On Dense Band, percussionist and insane vocalist David Moss picks up where he left off with his preceding effort, Full House, expanding the number of musicians in a given piece but keeping to brief durations in an attempt to formulate a kind of avant-garde pop song. As the band's name implies, the sound is significantly denser and, partly due to this fact, the music is more successful. Moss also appeared more comfortable using vigorous, almost rock-like rhythms, giving the tunes a richer bed in which to layer more abstract squeals, turntable samples, and clattering percussion. But the most important difference is that guitarist Fred Frith co-composed all of the pieces. His imaginative sense of structure provides exactly the sort of "corral" that serves to accentuate Moss' talents most clearly. Many of the musicians from Full House reappear here and are also shown to better advantage. Frith, turntablist Christian Marclay, and the late cellist Tom Cora all shine throughout. But it's the cohesion of the entire package that makes this set work as well as it does. The goal of using pop song concision melded with improvisatory creativity was at least partially achieved here. If Dense Band didn't sell a million copies, well, that's the public's loss. Recommended.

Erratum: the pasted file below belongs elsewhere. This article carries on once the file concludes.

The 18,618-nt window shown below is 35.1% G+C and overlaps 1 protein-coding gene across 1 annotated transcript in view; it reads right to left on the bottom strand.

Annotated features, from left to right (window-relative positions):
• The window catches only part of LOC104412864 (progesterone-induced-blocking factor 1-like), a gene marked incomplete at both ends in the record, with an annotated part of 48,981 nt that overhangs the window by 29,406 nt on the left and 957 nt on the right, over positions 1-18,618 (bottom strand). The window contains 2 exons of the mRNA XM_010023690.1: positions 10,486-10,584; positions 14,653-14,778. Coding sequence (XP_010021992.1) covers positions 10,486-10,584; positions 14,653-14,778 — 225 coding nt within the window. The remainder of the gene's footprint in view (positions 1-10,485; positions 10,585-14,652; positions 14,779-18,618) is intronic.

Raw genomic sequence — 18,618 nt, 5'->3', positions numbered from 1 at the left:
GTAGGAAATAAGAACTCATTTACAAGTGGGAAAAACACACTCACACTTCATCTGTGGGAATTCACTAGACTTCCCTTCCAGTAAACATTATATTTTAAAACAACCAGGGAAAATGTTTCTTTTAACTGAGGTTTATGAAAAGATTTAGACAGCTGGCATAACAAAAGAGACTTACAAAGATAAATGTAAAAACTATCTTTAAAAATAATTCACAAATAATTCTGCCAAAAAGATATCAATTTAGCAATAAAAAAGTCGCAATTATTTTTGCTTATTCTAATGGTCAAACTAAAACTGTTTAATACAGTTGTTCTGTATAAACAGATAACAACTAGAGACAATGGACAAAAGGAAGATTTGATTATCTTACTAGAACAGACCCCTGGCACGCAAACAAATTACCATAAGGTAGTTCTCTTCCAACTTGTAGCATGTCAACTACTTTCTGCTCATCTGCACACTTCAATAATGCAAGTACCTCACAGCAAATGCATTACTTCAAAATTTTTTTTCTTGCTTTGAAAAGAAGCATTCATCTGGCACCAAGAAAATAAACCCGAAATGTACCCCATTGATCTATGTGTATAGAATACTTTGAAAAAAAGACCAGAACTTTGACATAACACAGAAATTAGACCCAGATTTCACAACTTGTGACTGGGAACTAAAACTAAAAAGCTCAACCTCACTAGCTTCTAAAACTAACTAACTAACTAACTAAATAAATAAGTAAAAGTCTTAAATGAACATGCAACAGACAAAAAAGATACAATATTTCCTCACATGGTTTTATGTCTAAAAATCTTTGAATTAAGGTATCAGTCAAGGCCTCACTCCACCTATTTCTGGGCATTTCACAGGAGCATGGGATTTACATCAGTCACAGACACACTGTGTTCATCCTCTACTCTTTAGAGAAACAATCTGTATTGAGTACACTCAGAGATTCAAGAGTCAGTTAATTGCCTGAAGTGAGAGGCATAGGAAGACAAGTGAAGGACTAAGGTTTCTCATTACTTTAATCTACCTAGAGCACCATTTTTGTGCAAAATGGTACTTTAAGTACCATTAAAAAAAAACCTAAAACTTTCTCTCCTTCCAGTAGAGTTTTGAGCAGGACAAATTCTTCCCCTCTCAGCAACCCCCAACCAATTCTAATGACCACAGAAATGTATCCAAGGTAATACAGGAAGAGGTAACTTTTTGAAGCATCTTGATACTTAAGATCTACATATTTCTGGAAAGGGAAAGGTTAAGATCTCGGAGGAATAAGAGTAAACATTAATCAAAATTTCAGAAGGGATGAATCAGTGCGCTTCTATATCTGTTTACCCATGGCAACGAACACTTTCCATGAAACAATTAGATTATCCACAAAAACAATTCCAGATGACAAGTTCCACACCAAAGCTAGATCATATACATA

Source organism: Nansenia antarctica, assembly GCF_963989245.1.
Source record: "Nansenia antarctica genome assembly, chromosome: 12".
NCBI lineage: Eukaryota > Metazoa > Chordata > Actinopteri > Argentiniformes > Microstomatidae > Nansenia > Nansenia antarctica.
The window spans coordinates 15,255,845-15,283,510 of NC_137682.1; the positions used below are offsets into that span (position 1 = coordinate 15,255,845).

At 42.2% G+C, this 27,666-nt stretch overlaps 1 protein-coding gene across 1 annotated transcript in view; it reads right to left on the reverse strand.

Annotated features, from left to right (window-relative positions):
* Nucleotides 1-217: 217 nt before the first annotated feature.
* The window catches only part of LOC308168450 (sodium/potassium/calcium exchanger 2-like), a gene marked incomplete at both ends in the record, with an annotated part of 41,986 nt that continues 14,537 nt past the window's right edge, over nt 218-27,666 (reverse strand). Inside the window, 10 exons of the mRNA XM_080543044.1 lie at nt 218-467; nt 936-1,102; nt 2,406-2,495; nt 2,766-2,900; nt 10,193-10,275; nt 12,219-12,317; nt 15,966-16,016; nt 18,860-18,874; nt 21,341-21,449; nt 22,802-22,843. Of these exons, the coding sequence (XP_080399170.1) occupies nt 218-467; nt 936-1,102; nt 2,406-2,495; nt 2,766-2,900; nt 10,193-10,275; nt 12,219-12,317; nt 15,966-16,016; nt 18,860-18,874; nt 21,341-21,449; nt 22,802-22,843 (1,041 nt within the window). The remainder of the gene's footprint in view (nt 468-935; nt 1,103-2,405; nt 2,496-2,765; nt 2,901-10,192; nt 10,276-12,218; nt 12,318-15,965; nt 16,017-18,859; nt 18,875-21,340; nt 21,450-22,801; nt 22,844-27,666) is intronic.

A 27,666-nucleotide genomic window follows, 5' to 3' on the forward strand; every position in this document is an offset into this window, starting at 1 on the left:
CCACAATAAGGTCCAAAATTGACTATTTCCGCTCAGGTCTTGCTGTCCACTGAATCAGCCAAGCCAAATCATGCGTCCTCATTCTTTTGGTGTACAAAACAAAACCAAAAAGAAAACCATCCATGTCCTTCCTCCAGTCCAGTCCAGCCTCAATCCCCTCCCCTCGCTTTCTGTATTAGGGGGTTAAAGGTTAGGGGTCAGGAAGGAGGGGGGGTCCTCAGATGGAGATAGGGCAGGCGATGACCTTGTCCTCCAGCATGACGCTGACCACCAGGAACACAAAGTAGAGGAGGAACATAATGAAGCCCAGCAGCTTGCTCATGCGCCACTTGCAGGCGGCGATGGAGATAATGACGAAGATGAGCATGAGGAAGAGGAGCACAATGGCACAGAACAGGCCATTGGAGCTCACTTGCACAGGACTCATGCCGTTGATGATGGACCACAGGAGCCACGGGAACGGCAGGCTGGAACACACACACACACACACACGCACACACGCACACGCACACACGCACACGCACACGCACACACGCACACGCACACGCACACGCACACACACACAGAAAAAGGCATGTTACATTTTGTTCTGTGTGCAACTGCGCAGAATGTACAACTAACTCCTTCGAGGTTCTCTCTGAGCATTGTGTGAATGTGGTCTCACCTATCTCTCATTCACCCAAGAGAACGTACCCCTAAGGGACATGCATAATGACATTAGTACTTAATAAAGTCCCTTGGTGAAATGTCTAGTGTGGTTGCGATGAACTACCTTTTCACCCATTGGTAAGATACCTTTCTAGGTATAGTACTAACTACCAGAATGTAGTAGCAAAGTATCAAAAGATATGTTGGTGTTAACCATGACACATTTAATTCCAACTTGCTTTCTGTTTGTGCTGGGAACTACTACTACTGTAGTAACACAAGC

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AllMusic Review by Brian Olewnick